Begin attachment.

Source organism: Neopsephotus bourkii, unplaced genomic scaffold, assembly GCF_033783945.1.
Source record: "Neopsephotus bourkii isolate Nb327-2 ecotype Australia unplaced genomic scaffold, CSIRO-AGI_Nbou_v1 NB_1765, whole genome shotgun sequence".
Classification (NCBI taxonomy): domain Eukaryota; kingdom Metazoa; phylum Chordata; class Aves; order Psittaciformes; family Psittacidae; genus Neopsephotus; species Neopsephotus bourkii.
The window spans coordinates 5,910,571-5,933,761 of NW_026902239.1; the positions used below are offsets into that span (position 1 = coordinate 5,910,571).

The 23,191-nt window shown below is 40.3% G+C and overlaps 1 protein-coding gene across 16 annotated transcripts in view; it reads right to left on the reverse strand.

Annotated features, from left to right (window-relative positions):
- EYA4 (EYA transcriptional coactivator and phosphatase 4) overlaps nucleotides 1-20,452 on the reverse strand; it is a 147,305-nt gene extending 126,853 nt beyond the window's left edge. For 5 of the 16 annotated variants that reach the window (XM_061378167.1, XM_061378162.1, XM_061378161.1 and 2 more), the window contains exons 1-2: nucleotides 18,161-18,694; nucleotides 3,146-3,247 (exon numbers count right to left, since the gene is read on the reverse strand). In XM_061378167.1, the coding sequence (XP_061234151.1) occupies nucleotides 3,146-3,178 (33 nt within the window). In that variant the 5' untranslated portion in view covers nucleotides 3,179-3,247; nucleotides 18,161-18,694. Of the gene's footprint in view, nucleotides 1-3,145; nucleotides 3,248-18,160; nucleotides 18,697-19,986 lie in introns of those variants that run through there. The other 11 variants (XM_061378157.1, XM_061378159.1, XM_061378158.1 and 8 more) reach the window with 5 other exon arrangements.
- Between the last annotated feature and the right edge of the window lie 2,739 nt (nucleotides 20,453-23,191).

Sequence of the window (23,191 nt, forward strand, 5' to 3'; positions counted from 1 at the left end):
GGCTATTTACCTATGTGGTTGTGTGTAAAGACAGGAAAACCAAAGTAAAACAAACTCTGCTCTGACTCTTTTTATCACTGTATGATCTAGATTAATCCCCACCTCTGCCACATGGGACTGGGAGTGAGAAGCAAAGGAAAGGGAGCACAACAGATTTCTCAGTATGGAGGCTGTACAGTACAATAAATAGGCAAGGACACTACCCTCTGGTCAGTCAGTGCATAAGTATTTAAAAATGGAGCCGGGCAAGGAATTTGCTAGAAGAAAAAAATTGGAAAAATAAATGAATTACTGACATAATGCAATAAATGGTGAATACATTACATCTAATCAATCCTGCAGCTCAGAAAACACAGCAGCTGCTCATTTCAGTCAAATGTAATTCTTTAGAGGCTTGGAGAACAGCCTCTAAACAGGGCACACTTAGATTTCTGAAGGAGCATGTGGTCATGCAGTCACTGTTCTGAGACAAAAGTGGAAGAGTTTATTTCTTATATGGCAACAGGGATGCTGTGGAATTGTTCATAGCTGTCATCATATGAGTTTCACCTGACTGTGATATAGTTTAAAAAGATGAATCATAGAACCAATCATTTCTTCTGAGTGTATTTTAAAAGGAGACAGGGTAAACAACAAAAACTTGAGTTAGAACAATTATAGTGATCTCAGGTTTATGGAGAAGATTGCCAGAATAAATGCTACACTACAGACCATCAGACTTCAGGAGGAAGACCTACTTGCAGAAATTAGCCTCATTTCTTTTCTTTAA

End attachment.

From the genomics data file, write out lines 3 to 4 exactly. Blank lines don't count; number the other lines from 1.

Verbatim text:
Classification (NCBI taxonomy): domain Eukaryota; kingdom Metazoa; phylum Chordata; class Aves; order Psittaciformes; family Psittacidae; genus Neopsephotus; species Neopsephotus bourkii.
The window spans coordinates 5,910,571-5,933,761 of NW_026902239.1; the positions used below are offsets into that span (position 1 = coordinate 5,910,571).